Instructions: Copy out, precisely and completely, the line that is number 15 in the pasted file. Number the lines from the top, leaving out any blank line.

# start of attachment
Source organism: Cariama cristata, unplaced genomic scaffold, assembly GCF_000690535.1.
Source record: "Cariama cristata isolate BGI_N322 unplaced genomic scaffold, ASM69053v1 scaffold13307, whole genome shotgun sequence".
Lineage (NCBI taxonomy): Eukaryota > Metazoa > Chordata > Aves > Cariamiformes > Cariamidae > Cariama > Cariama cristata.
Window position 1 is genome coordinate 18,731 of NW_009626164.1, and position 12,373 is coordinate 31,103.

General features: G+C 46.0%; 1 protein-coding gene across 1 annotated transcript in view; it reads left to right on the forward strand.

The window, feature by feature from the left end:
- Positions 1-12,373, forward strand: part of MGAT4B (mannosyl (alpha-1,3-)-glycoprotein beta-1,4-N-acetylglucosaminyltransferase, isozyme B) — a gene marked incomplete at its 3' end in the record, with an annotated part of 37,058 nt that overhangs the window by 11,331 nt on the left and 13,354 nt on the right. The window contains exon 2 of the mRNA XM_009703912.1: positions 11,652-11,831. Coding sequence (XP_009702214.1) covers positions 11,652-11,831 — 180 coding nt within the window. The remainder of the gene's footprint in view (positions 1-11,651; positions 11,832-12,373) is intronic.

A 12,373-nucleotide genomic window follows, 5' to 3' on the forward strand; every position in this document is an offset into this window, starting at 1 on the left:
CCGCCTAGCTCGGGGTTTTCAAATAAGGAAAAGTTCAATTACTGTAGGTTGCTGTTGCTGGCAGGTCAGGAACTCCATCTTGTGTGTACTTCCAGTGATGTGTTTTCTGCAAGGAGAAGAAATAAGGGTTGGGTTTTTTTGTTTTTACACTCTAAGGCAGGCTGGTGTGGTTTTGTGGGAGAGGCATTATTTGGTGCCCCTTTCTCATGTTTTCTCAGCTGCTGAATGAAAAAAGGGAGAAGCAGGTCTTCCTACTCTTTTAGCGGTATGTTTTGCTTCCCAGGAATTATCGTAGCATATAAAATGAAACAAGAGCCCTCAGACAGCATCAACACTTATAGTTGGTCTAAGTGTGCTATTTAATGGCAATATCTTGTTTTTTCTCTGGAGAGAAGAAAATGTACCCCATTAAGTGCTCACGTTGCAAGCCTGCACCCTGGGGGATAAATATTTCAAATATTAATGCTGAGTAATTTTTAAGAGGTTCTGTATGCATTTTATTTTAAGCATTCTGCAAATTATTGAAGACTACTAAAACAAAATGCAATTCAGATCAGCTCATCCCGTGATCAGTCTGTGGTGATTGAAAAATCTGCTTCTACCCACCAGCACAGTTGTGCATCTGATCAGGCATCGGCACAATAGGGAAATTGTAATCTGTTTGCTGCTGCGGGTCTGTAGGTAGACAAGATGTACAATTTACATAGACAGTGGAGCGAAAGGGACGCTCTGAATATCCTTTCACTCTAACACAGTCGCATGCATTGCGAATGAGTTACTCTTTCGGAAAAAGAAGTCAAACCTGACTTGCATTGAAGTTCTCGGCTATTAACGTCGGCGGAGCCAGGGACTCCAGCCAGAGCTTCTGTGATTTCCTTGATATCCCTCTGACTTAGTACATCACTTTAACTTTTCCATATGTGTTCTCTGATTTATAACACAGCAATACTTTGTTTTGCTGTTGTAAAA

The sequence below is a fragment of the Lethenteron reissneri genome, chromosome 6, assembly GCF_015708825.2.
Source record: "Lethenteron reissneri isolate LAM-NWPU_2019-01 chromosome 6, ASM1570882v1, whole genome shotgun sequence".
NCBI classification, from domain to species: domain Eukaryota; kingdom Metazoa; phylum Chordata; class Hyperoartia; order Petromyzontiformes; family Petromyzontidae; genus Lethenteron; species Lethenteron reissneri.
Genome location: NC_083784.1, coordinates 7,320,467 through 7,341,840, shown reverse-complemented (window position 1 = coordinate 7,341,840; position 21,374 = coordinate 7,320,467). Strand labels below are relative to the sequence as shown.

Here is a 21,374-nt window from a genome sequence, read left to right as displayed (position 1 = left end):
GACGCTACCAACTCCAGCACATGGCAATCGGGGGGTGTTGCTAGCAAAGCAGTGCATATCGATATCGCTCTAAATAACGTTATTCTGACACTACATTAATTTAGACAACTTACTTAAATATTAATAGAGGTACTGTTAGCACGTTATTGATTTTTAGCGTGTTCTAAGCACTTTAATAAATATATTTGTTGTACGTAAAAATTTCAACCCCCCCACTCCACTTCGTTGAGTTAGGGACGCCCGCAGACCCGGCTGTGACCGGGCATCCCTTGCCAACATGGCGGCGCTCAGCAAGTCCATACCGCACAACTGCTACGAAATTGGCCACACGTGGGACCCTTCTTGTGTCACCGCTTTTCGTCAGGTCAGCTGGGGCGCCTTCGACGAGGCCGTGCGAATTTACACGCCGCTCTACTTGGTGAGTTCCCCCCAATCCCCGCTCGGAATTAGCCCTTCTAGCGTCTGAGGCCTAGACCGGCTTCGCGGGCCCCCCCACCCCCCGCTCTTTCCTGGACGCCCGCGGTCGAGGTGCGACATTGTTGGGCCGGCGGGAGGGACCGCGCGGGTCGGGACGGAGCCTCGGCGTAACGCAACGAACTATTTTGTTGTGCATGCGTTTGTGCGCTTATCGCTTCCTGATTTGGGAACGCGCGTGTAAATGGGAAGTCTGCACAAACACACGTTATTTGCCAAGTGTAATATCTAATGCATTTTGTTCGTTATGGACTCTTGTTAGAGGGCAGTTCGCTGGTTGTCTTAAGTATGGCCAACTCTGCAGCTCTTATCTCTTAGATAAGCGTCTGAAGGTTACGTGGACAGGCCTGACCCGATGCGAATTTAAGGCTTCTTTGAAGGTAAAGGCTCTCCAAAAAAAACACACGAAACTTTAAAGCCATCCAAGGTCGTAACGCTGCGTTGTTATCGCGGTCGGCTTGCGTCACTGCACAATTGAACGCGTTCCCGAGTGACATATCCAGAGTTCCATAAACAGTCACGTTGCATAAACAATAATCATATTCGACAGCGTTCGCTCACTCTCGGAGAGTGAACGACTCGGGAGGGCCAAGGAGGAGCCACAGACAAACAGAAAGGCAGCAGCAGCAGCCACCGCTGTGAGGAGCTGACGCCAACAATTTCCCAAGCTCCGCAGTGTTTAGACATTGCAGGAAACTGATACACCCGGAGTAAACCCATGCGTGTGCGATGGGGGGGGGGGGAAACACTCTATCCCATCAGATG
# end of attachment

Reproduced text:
GACGCTACCAACTCCAGCACATGGCAATCGGGGGGTGTTGCTAGCAAAGCAGTGCATATCGATATCGCTCTAAATAACGTTATTCTGACACTACATTAATTTAGACAACTTACTTAAATATTAATAGAGGTACTGTTAGCACGTTATTGATTTTTAGCGTGTTCTAAGCACTTTAATAAATATATTTGTTGTACGTAAAAATTTCAACCCCCCCACTCCACTTCGTTGAGTTAGGGACGCCCGCAGACCCGGCTGTGACCGGGCATCCCTTGCCAACATGGCGGCGCTCAGCAAGTCCATACCGCACAACTGCTACGAAATTGGCCACACGTGGGACCCTTCTTGTGTCACCGCTTTTCGTCAGGTCAGCTGGGGCGCCTTCGACGAGGCCGTGCGAATTTACACGCCGCTCTACTTGGTGAGTTCCCCCCAATCCCCGCTCGGAATTAGCCCTTCTAGCGTCTGAGGCCTAGACCGGCTTCGCGGGCCCCCCCACCCCCCGCTCTTTCCTGGACGCCCGCGGTCGAGGTGCGACATTGTTGGGCCGGCGGGAGGGACCGCGCGGGTCGGGACGGAGCCTCGGCGTAACGCAACGAACTATTTTGTTGTGCATGCGTTTGTGCGCTTATCGCTTCCTGATTTGGGAACGCGCGTGTAAATGGGAAGTCTGCACAAACACACGTTATTTGCCAAGTGTAATATCTAATGCATTTTGTTCGTTATGGACTCTTGTTAGAGGGCAGTTCGCTGGTTGTCTTAAGTATGGCCAACTCTGCAGCTCTTATCTCTTAGATAAGCGTCTGAAGGTTACGTGGACAGGCCTGACCCGATGCGAATTTAAGGCTTCTTTGAAGGTAAAGGCTCTCCAAAAAAAACACACGAAACTTTAAAGCCATCCAAGGTCGTAACGCTGCGTTGTTATCGCGGTCGGCTTGCGTCACTGCACAATTGAACGCGTTCCCGAGTGACATATCCAGAGTTCCATAAACAGTCACGTTGCATAAACAATAATCATATTCGACAGCGTTCGCTCACTCTCGGAGAGTGAACGACTCGGGAGGGCCAAGGAGGAGCCACAGACAAACAGAAAGGCAGCAGCAGCAGCCACCGCTGTGAGGAGCTGACGCCAACAATTTCCCAAGCTCCGCAGTGTTTAGACATTGCAGGAAACTGATACACCCGGAGTAAACCCATGCGTGTGCGATGGGGGGGGGGGGAAACACTCTATCCCATCAGATG